The remake of The Karate Kid surprised many Hollywood insiders–worn down by under-performing overly hyped films (Robin Hood, Sex and the City, Killers) and the audience's reluctance to shell out upwards of $17 for gimmicky 3D summer releases–by ringing up an impressive $56mil over the weekend.
Kid's ancillary victim was the box office blahs, which have recently decimated movie earnings. Over the past month, the big new pictures — Robin Hood, Shrek Forever After, Sex and the City 2, Prince of Persia: The Sands of Time, Get Him to the Greek, Killers — have opened well below the industry's predictions, leading to an acute case of movie malaise. Would ticket revenue, which had boomed while other sectors of the economy languished, ever perk up again? The answer is yes, and now. For the first week in the past five, a new picture actually exceeded expectations. The morning-line savants, who had forecast an opening for The Karate Kid in the $27 million to $35 million range, got a devastating crane-kick to their conventional wisdom.
Sadly, The A-Team, another 80s remake, performed well below expectations. Despite mixed-to-poor reviews, vitriolic word of mouth and meager opening weekend numbers ($26mil), folks seem too polite to call this thing a bomb. The A-Team was reportedly filmed for $100mil and only earned $26mil? Yeah, sorry, but the audiences have spoken with their avoidance; the film is an oven roasted turkey. I screened both films–on the same day–expecting nothing, and I got plenty of it. (Disclosure: In both cases I think the source material is satisfying in a it's-on-cable-and-I'm-folding-laundry kind of way; I wouldn't count either as a great love.)
It seems whenever Hollywood scores a surprising remake hit or a spectacular remake bomb, oddly enough the response tends to be the same: "Why won't they come up with anything original?" A satisfying and/or successful remake, such as 2001's Ocean's 11 or the recent Star Trek reboot causes critics to wax poetically about a mythical time–usually 25 years earlier–where films were much better and the popcorn was cheaper. However, when a remake fails, like the recent Taking of Pelham 123, critics' musings shift from the dulcet, "What did I ever do to deserve this?" to the fist shaking anguish of, "What did I do to deserve this?" In either case the message is the same: stuff was better before and stuff is terrible now.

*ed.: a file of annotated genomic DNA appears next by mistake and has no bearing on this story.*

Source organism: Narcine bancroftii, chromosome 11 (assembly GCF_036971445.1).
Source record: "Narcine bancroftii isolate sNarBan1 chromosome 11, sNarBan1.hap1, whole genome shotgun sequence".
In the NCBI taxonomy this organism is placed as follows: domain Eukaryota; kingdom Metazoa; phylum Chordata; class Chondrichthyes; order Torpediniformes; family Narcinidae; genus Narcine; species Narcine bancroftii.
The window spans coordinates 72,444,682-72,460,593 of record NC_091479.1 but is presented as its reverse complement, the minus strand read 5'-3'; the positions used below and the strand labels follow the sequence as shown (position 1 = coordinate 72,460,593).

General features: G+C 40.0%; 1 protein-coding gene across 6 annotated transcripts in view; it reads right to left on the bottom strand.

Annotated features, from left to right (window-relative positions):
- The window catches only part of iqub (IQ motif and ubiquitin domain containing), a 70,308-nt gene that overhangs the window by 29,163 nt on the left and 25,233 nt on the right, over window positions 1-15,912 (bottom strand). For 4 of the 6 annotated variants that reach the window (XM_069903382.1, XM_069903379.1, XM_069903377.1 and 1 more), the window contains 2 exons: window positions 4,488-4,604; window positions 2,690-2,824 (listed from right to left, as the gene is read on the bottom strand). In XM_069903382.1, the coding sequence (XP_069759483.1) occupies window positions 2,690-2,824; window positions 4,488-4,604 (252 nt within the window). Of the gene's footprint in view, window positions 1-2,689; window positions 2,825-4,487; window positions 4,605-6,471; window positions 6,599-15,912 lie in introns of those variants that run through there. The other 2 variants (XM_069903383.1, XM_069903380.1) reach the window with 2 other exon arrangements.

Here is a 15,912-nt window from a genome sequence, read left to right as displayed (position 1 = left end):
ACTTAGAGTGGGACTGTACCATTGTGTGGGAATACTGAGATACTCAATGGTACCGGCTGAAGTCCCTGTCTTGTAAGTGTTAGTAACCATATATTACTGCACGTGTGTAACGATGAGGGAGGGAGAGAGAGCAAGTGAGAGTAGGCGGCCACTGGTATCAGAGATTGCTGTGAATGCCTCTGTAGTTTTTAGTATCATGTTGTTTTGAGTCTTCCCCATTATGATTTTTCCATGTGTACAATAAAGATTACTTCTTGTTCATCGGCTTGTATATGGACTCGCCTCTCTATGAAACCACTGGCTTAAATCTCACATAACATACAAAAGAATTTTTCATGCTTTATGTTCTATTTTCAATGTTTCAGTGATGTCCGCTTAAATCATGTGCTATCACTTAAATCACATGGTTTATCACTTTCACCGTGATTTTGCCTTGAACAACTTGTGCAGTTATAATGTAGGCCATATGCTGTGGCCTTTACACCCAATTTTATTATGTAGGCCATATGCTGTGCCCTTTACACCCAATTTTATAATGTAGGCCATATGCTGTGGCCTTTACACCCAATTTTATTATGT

In looking at the roster of purported remakes: The Incredible Mr. Limpet, Footloose, Red Dawn and Sharky's Machine, I have mixed feelings. With the exception of Sharky's Machine–one of my favorite movies of all time–I am not sure what ideas need further development beyond the scope of the originals. That said, each possible remake (save Sharky's Machine) has the potential for intriguing contemporary cultural analysis if the material is afforded that opportunity, which mostly likely it won't. Sharky's Machine is a fascinating, gritty thriller, which effectively serves as a snapshot of crime, corruption and racial dynamics in late 70s Atlanta. While it doesn't really warrant a remake, I won't lie: I really am thrilled the actor I always dreamed would midwife the project–Mark Wahlberg–is in fact doing so!
I am neither a remake apologist nor a remake enthusiast–I understand the seduction of rehabbing forgotten treasures and giving them a new life. In frustrating and demoralizing economic times, movies can provide an outlet for escapism, for those who can afford to escape, but they also reflect yearnings that are often too cheesy to publicly admit.
The Karate Kid succeeded because it tapped into the current wave of 80s nostalgia in a poignant and reverent manner. As for The A-Team, with its action for action's sake and outlaws shown behaving with glorious impunity–well I think we've probably all had enough of that.